Buchenwald. A concentration camp that served as a Nazi work camp and place of the utmost horror, suffering and hatred during WWII. We visited this place early in our trip.
My journal reflections:
June 18, 2014
“In the bright, warm sun, ringed by green trees full of singing birds, we crunched across the expanse of gray gravel in a place that has seen unfathomable horrors.
Small flowers and an orange butterfly were by my feet while I stood steps away from the crematorium, the “doctor’s” office, and a room that is the closest thing to hell on earth I have ever experienced: a cellar with metal hooks hung high around the room, a room in which humans systematically and efficiently strangled other humans, groups at a time, causing them a horrible, slow death. Humans – all humans.
A metal monument rests warm in the ground in this sheet of gray wasteland,in memory of those who suffered in this place. It warms to remind us of our body temperature…when you place your hand on its surface, you remember we all share life, we are all human. Buchenwald is over. Hatred is not; discrimination is not. We all must do our part to rehumanize, to restore dignity to those dehumanized by their fellows, and to work against hatred.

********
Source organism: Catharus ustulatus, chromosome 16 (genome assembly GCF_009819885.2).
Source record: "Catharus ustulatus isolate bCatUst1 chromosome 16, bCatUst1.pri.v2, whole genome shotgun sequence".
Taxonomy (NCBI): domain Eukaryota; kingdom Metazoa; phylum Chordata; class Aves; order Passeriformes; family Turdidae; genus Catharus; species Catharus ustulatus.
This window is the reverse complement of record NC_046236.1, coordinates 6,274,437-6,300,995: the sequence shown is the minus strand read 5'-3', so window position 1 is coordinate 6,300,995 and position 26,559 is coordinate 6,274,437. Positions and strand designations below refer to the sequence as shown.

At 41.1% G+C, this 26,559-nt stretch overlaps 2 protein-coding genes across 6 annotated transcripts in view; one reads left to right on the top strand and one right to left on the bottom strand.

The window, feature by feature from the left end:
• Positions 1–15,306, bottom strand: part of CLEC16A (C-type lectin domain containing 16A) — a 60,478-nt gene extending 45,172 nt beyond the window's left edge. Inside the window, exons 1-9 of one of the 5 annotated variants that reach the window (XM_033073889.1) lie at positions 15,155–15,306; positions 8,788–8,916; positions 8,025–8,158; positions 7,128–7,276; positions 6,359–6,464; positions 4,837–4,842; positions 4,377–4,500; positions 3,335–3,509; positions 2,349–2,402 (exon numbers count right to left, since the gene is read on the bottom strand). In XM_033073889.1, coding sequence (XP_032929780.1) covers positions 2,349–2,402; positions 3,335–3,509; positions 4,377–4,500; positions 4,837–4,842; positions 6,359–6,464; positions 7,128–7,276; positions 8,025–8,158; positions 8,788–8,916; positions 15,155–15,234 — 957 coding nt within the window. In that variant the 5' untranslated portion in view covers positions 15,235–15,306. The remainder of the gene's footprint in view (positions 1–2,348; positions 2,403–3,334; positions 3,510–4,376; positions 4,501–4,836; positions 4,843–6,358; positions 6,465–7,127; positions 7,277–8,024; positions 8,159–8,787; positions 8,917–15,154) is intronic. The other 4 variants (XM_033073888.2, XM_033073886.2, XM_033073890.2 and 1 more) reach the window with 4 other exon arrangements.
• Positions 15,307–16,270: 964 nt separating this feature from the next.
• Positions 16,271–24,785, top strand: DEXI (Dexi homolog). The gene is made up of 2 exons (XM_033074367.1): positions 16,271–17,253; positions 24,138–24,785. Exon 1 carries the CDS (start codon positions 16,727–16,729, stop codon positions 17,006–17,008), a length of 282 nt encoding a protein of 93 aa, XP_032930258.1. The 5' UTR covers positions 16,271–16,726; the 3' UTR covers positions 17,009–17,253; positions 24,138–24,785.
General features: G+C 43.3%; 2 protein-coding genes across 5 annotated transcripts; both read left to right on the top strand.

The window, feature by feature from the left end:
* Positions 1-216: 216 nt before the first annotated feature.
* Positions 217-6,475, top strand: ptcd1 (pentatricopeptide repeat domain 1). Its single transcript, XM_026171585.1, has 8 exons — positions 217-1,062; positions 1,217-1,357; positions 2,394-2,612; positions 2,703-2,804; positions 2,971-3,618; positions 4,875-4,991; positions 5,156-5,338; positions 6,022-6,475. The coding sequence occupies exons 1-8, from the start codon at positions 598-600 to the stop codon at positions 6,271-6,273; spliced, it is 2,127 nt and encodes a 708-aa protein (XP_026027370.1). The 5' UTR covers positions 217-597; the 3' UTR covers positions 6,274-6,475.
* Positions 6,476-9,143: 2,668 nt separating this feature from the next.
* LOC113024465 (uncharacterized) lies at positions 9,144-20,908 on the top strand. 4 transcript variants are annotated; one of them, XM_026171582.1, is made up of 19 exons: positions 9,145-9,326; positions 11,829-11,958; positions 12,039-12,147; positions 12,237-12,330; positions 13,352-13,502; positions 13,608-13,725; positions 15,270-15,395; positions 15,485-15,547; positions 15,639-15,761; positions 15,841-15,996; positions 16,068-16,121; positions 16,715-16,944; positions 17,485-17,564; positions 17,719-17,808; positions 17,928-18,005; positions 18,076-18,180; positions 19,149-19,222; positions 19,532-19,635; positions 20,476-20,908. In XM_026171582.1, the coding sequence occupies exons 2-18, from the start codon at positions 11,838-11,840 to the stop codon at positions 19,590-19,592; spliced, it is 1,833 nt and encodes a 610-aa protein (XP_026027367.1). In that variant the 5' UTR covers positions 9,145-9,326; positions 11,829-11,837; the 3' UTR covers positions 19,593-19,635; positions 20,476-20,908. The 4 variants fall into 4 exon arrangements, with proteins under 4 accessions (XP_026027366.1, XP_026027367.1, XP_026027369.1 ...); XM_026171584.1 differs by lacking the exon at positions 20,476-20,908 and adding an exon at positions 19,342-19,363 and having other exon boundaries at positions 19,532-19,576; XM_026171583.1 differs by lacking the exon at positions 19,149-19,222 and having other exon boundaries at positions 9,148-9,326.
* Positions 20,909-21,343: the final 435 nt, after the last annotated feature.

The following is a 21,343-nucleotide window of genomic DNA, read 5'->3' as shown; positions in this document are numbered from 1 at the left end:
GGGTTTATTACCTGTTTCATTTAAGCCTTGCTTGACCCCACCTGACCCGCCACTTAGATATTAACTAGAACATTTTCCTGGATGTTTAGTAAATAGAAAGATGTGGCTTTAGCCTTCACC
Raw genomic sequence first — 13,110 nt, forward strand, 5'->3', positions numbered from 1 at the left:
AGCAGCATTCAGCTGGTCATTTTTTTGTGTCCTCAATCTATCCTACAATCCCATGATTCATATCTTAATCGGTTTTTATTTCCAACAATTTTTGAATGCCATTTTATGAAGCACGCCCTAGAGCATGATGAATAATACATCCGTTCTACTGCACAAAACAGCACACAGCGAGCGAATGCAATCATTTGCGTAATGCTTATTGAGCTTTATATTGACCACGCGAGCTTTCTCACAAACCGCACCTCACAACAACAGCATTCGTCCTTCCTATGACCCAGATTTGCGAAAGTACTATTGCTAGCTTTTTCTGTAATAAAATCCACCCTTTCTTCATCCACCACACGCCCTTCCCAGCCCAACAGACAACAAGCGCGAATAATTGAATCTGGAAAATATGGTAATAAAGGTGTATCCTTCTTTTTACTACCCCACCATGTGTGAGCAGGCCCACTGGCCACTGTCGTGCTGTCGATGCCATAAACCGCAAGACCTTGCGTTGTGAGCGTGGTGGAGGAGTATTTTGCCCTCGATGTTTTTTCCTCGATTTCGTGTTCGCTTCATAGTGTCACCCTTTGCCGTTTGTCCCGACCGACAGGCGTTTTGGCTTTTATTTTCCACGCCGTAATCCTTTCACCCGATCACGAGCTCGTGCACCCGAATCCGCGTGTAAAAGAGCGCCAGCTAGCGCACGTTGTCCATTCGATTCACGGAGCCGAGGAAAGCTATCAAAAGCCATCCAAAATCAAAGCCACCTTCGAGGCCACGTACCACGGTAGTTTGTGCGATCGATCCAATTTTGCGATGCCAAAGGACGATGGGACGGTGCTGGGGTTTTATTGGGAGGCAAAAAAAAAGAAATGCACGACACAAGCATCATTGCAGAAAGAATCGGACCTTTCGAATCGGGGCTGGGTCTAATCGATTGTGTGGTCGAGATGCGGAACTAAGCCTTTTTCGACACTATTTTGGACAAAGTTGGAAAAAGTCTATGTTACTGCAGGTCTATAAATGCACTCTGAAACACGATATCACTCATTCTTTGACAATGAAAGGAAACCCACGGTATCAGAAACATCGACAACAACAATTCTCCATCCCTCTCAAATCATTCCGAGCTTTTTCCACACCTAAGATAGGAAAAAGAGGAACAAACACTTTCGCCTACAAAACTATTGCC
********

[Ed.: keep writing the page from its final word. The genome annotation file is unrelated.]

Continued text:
As we walked out of Buchenwald, I was alone. I walked down the path and heard my feet crunching. I heard birds chirping so loudly, ringing in my ears. Birds don’t hate each other. Only humans are capable of such cruelty and torture, such atrocities. Birds just live. The world has such beauty, and it is intermingled with such horror.”
So struck by the life in and around the camp – the flowers at my feet, a butterfly, a bee, the singing birds, the everyday life on the hills beyond its borders – which stands in such contrast to the bleak, gray gravel, I drew the life and land and color surrounding the field of deathly gray. The dichotomy of life, with its beauty and goodness, and its cruelty and horror. All in one.
The last place we visited on our way out was the camp’s prison, as if the camp itself wasn’t prison enough. There were pictures and memorials in the cells of the men who were kept there, men who spoke out and refused to bend to such evil. Two of them wore clerical collars. I recorded in my journal:
“We remember your stand, even if you did not live through it. We are glad you did not bend no matter what cruelty and violence was put upon you by your fellow humans who operated at their basest level. We hope and pray these things will end – I would say never come again, but I know torture and hatred continue in this moment in many forms. May we do our part, with even a portion of your courage, to lessen such hatred, to speak against it, to save those who live in a hell.”